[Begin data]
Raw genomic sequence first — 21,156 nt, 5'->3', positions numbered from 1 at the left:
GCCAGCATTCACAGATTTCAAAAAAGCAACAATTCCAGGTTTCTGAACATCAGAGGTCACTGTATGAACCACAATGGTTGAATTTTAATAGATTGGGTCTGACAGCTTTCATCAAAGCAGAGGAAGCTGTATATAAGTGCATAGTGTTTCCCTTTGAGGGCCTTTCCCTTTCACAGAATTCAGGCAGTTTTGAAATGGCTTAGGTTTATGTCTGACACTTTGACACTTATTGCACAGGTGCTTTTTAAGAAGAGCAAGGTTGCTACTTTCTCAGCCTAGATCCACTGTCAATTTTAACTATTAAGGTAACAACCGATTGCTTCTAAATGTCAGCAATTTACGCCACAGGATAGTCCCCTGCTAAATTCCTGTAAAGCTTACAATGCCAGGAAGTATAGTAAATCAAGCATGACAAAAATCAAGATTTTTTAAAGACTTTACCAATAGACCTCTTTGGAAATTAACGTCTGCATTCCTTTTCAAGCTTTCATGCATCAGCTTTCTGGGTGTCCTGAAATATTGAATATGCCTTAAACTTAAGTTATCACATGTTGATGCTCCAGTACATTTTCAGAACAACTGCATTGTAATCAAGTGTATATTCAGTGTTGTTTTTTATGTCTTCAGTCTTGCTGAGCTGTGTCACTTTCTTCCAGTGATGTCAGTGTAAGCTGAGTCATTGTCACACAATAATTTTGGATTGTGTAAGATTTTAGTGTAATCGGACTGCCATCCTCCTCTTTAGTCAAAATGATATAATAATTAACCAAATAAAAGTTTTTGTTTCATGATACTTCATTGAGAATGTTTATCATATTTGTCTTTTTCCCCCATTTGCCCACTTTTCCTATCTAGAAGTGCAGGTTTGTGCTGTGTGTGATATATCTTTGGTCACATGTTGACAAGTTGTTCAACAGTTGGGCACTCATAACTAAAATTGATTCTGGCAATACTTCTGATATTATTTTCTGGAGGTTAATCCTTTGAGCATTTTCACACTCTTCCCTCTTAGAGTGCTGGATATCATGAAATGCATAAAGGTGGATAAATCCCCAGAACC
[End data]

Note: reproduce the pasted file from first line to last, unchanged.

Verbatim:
Raw genomic sequence first — 21,156 nt, 5'->3', positions numbered from 1 at the left:
GCCAGCATTCACAGATTTCAAAAAAGCAACAATTCCAGGTTTCTGAACATCAGAGGTCACTGTATGAACCACAATGGTTGAATTTTAATAGATTGGGTCTGACAGCTTTCATCAAAGCAGAGGAAGCTGTATATAAGTGCATAGTGTTTCCCTTTGAGGGCCTTTCCCTTTCACAGAATTCAGGCAGTTTTGAAATGGCTTAGGTTTATGTCTGACACTTTGACACTTATTGCACAGGTGCTTTTTAAGAAGAGCAAGGTTGCTACTTTCTCAGCCTAGATCCACTGTCAATTTTAACTATTAAGGTAACAACCGATTGCTTCTAAATGTCAGCAATTTACGCCACAGGATAGTCCCCTGCTAAATTCCTGTAAAGCTTACAATGCCAGGAAGTATAGTAAATCAAGCATGACAAAAATCAAGATTTTTTAAAGACTTTACCAATAGACCTCTTTGGAAATTAACGTCTGCATTCCTTTTCAAGCTTTCATGCATCAGCTTTCTGGGTGTCCTGAAATATTGAATATGCCTTAAACTTAAGTTATCACATGTTGATGCTCCAGTACATTTTCAGAACAACTGCATTGTAATCAAGTGTATATTCAGTGTTGTTTTTTATGTCTTCAGTCTTGCTGAGCTGTGTCACTTTCTTCCAGTGATGTCAGTGTAAGCTGAGTCATTGTCACACAATAATTTTGGATTGTGTAAGATTTTAGTGTAATCGGACTGCCATCCTCCTCTTTAGTCAAAATGATATAATAATTAACCAAATAAAAGTTTTTGTTTCATGATACTTCATTGAGAATGTTTATCATATTTGTCTTTTTCCCCCATTTGCCCACTTTTCCTATCTAGAAGTGCAGGTTTGTGCTGTGTGTGATATATCTTTGGTCACATGTTGACAAGTTGTTCAACAGTTGGGCACTCATAACTAAAATTGATTCTGGCAATACTTCTGATATTATTTTCTGGAGGTTAATCCTTTGAGCATTTTCACACTCTTCCCTCTTAGAGTGCTGGATATCATGAAATGCATAAAGGTGGATAAATCCCCAGAACC